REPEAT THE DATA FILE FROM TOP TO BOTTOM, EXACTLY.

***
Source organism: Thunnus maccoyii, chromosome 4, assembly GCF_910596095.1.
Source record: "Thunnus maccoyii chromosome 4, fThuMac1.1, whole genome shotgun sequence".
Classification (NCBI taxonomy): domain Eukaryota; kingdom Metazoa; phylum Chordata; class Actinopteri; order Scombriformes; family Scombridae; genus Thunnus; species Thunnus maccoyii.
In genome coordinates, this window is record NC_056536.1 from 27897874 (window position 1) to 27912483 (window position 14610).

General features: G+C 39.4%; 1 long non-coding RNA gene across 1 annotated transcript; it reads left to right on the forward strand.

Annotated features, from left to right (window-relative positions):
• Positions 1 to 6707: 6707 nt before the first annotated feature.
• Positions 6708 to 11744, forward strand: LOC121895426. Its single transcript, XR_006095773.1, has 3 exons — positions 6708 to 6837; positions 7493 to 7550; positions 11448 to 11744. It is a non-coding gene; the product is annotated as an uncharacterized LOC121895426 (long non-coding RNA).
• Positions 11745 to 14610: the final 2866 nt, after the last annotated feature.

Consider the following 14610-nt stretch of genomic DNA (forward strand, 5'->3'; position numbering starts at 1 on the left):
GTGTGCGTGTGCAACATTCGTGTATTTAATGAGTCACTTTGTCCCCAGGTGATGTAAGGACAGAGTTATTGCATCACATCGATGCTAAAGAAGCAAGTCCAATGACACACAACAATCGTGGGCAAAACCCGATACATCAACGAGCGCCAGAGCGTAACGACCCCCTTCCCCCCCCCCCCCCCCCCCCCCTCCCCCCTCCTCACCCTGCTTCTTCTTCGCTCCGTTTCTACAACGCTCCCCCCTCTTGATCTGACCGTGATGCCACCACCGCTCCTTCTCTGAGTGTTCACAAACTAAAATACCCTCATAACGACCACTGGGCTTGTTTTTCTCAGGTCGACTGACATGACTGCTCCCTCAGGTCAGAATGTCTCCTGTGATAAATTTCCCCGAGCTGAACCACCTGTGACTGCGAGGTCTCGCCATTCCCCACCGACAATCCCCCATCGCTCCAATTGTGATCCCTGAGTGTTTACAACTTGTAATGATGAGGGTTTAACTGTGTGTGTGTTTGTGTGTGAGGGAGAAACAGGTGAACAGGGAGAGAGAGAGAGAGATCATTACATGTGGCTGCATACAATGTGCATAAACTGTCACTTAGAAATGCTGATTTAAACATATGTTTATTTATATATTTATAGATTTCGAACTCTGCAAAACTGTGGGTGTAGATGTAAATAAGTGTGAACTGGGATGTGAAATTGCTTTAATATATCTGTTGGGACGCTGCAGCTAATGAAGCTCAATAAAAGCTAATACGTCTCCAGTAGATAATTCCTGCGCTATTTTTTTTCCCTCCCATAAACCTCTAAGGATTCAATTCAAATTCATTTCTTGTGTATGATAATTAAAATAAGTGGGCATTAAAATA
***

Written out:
Source organism: Thunnus maccoyii, chromosome 4, assembly GCF_910596095.1.
Source record: "Thunnus maccoyii chromosome 4, fThuMac1.1, whole genome shotgun sequence".
Classification (NCBI taxonomy): domain Eukaryota; kingdom Metazoa; phylum Chordata; class Actinopteri; order Scombriformes; family Scombridae; genus Thunnus; species Thunnus maccoyii.
In genome coordinates, this window is record NC_056536.1 from 27897874 (window position 1) to 27912483 (window position 14610).

General features: G+C 39.4%; 1 long non-coding RNA gene across 1 annotated transcript; it reads left to right on the forward strand.

Annotated features, from left to right (window-relative positions):
• Positions 1 to 6707: 6707 nt before the first annotated feature.
• Positions 6708 to 11744, forward strand: LOC121895426. Its single transcript, XR_006095773.1, has 3 exons — positions 6708 to 6837; positions 7493 to 7550; positions 11448 to 11744. It is a non-coding gene; the product is annotated as an uncharacterized LOC121895426 (long non-coding RNA).
• Positions 11745 to 14610: the final 2866 nt, after the last annotated feature.

Consider the following 14610-nt stretch of genomic DNA (forward strand, 5'->3'; position numbering starts at 1 on the left):
GTGTGCGTGTGCAACATTCGTGTATTTAATGAGTCACTTTGTCCCCAGGTGATGTAAGGACAGAGTTATTGCATCACATCGATGCTAAAGAAGCAAGTCCAATGACACACAACAATCGTGGGCAAAACCCGATACATCAACGAGCGCCAGAGCGTAACGACCCCCTTCCCCCCCCCCCCCCCCCCCCCCTCCCCCCTCCTCACCCTGCTTCTTCTTCGCTCCGTTTCTACAACGCTCCCCCCTCTTGATCTGACCGTGATGCCACCACCGCTCCTTCTCTGAGTGTTCACAAACTAAAATACCCTCATAACGACCACTGGGCTTGTTTTTCTCAGGTCGACTGACATGACTGCTCCCTCAGGTCAGAATGTCTCCTGTGATAAATTTCCCCGAGCTGAACCACCTGTGACTGCGAGGTCTCGCCATTCCCCACCGACAATCCCCCATCGCTCCAATTGTGATCCCTGAGTGTTTACAACTTGTAATGATGAGGGTTTAACTGTGTGTGTGTTTGTGTGTGAGGGAGAAACAGGTGAACAGGGAGAGAGAGAGAGAGATCATTACATGTGGCTGCATACAATGTGCATAAACTGTCACTTAGAAATGCTGATTTAAACATATGTTTATTTATATATTTATAGATTTCGAACTCTGCAAAACTGTGGGTGTAGATGTAAATAAGTGTGAACTGGGATGTGAAATTGCTTTAATATATCTGTTGGGACGCTGCAGCTAATGAAGCTCAATAAAAGCTAATACGTCTCCAGTAGATAATTCCTGCGCTATTTTTTTTCCCTCCCATAAACCTCTAAGGATTCAATTCAAATTCATTTCTTGTGTATGATAATTAAAATAAGTGGGCATTAAAATA